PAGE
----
HTTP-RPC 5.8 Released

HTTP-RPC is an open-source framework for implementing and interacting with RESTful and REST-like web services in Java. It is extremely lightweight and requires only a Java runtime environment and a servlet container. The entire framework is distributed as a single JAR file that is about 66KB in size, making it an ideal choice for applications where a minimal footprint is desired.

HTTP-RPC version 5.8 is now available for download and via Maven Central. This release adds support for automatically generated API documentation. For example, given the following service implementation:

@WebServlet(urlPatterns={"/math/*"})
public class MathService extends WebService {
    @RequestMethod("GET")
    @ResourcePath("sum")
    public double getSum(double a, double b) {
        return a + b;
    }
    
    @RequestMethod("GET")
    @ResourcePath("sum")
    public double getSum(List<Double> values) {
        double total = 0;
    
        for (double value : values) {
            total += value;
        }
    
        return total;
    }
}

a GET request for /math?api will now return a document that describes all of the service's endpoints and associated operations:

/math/sum

GET (a: double, b: double) -> double
GET (values: [double]) -> double

Services can additionally provide localized documentation for each method by including one or more resource bundles on the classpath. For example, the following MathService.properties file could be used to provide localized method descriptions for the MathService class:

MathService = Math example service.
getSum = Calculates the sum of two or more numbers.
getSum.a = The first number.
getSum.b = The second number.
getSum.values = The numbers to add.

The first line describes the service itself. The remaining lines describe the service methods and their parameters. A localized description of the math service might look like this:

Math example service.

/math/sum

GET (a: double, b: double) -> double

Calculates the sum of two or more numbers.

  • a The first number.
  • b The second number.
GET (values: [double]) -> double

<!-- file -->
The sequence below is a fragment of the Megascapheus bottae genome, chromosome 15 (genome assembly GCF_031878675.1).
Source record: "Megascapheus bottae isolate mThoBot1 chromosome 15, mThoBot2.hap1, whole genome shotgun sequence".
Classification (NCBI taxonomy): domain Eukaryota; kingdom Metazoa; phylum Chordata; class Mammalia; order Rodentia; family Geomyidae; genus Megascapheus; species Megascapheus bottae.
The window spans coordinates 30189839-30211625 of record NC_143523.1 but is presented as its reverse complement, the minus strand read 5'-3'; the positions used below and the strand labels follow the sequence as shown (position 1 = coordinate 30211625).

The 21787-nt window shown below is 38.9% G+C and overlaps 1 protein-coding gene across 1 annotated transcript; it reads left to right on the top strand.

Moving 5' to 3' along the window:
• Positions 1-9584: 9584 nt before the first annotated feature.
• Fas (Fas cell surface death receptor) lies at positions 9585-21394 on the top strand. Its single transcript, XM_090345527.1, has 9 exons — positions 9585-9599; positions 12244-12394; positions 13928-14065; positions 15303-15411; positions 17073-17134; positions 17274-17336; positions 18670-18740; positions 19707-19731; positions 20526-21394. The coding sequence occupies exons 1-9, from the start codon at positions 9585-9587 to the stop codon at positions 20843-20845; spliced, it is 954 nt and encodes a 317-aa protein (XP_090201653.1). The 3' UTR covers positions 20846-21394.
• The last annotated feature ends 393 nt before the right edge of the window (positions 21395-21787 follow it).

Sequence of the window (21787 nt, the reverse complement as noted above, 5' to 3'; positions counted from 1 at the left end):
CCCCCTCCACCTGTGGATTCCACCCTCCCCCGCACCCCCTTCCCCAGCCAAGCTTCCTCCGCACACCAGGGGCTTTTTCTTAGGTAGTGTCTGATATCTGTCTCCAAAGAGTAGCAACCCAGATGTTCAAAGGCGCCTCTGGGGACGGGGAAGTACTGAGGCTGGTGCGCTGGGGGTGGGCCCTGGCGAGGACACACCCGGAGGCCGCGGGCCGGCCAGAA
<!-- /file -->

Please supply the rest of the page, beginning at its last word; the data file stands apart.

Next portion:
Calculates the sum of two or more numbers.

  • values The numbers to add.

This allows consumers in any locale to easily discover and understand the operations supported by an endpoint.

For more information, see the project README.

Caching Web Service Response Data in iOS

NOTE 7/2/2018 The WSWebServiceProxy class mentioned in this article is now part of the Kilo project.

Many iOS applications obtain data via HTTP web services that return JSON documents. For example, the following code uses the HTTP-RPC WSWebServiceProxy class to invoke a simple web service that returns a simulated list of users as JSON. The results are stored as a dictionary and presented in a table view:

class UserViewController: UITableViewController {
    var users: [[String: Any]]! = nil

    ...

    override func viewWillAppear(_ animated: Bool) {
        super.viewWillAppear(animated)

        if (users == nil) {
            // Load the data from the server
            AppDelegate.serviceProxy.invoke("GET", path: "/users") { result, error in
                if (error == nil) {
                    self.users = result as? [[String: Any]]

                    self.tableView.reloadData()
                } 
            }
        }
    }

    ...
}

This works fine when both the device and the service are online, but it fails if either one is not. In some cases this may be acceptable, but other times it might be preferable to show the user the most recent response when more current data is not available.

To facilitate offline support, the response data must be cached. However, since writing to the file system is a potentially time-consuming operation, it should be done in the background to avoid blocking the main (UI) thread. Here, the data is written using an operation queue to ensure that access to it is serialized: